Now, why would you want a dedicated IP address?
Using a dedicated IP address will result in a smoother browsing experience overall. Many ISPs recognize regular VPN users as bot traffic, and you’ll be interrupted by CAPTCHAs and other identity verifications. Activities like online shopping and banking can be disrupted, and in restrictive countries, IPS protocols might even be blocked.
FYI: VPNs can make modern telecommunications platforms like Zoom and Microsoft Teams act a little wonky, but a dedicated IP address will help smooth things out. So I was happy to see that Private Internet Access makes the option available.
I’d say this is a pretty great add-on. I’m not exactly thrilled that you’ll need to pay $5 extra per month for it — especially considering that when you check out my review of NordVPN you’ll find that a dedicated IP address comes included. Still, at the end of the day it’s a pretty reasonable price to pay. That is if PIA is all that it claims to be.
So let’s dig a little deeper.
Once you’ve paid, setting up Private Internet Access VPN is a piece of cake. You’ll download the program and install it on your computer, just like you would any other piece of software. Since we’re on a Mac, that involved downloading the installer, executing the program, and dragging it over to our applications folder. One thing worth noting, though, is that PIA works on any number of platforms, including Windows, iOS, Android, and Linux. They also have extensions for Chrome, Firefox, and Opera.
Once the VPN is installed, you’ll have the option to sign in immediately or take a quick tour of the service. I usually recommend the latter, especially if you’re new to VPNs. Most are pretty user-friendly, but some of the features might be kind of complicated to the layperson. Unfortunately, PIA’s virtual tour is a little lackluster, especially considering the amount of technical customization available to you.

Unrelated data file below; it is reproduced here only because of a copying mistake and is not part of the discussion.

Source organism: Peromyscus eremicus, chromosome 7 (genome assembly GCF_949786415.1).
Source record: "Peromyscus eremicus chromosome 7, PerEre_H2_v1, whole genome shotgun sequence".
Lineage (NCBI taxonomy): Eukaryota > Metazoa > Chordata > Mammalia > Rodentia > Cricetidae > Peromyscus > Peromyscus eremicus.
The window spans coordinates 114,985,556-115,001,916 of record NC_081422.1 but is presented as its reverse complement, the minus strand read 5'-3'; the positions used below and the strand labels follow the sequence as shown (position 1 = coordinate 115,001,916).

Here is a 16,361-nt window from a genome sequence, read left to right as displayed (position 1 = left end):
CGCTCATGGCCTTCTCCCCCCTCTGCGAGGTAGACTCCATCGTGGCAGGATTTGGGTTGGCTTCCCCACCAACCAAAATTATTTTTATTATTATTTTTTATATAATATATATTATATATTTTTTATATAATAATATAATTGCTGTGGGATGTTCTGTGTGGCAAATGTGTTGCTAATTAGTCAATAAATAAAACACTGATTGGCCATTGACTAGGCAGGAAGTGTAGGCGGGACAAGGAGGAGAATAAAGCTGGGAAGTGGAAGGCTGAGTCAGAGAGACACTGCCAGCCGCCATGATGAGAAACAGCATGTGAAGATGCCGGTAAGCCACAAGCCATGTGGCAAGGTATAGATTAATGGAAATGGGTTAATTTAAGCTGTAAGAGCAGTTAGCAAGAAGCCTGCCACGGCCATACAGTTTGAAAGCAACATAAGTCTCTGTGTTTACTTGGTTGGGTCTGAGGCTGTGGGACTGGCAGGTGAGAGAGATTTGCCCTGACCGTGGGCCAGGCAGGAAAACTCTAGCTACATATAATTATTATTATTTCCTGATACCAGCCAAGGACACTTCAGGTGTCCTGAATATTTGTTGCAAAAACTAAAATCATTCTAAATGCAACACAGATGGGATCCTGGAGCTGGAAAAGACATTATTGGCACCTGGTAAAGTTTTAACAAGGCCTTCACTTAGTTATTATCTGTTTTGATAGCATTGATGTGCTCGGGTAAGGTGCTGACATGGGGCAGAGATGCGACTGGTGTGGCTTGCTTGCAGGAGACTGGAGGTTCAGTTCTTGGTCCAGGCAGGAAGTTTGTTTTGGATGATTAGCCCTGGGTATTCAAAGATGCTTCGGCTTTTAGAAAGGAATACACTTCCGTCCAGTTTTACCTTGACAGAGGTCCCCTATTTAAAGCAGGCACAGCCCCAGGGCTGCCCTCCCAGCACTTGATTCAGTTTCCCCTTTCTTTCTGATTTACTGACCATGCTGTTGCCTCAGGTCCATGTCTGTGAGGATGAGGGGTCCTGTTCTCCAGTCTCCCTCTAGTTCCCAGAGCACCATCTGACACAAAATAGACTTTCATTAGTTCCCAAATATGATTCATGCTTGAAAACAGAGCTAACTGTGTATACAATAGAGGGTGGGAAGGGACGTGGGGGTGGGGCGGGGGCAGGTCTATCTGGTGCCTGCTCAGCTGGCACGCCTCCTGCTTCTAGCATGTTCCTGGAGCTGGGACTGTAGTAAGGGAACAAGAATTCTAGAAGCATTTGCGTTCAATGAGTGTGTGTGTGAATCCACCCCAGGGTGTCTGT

After you’re logged in, getting protected is a breeze. Click the big “connect” button, and you’re all set.
The basic, day-to-day functionality of PIA is as simple as that — clicking on that single big button.
In fact, it really reminded me of the experience I had while testing NortonVPN. It’s an extremely simple dashboard that lives up in your toolbar. Once you switch on, you can sort of forget about it.
And for your average internet user, that’s really all they’ll ever have to worry about. But unlike NortonVPN, which was a pretty basic service, the technical tinkering you can do with PIA is pretty astounding. Let’s take a look under the hood
I’ll just say it right off the bat: Private Internet Access VPN is one of the most highly customizable, highly technical VPNs I’ve ever worked with. But that doesn’t mean that it’s inaccessible to the layperson. I don’t think PIA is as easy of a service as I found when I reviewed Surfshark, but the UI is really simple to figure out — sleek, even — and all of the operations are pretty intuitive. Let’s start by expanding the dashboard to see what we’re working with.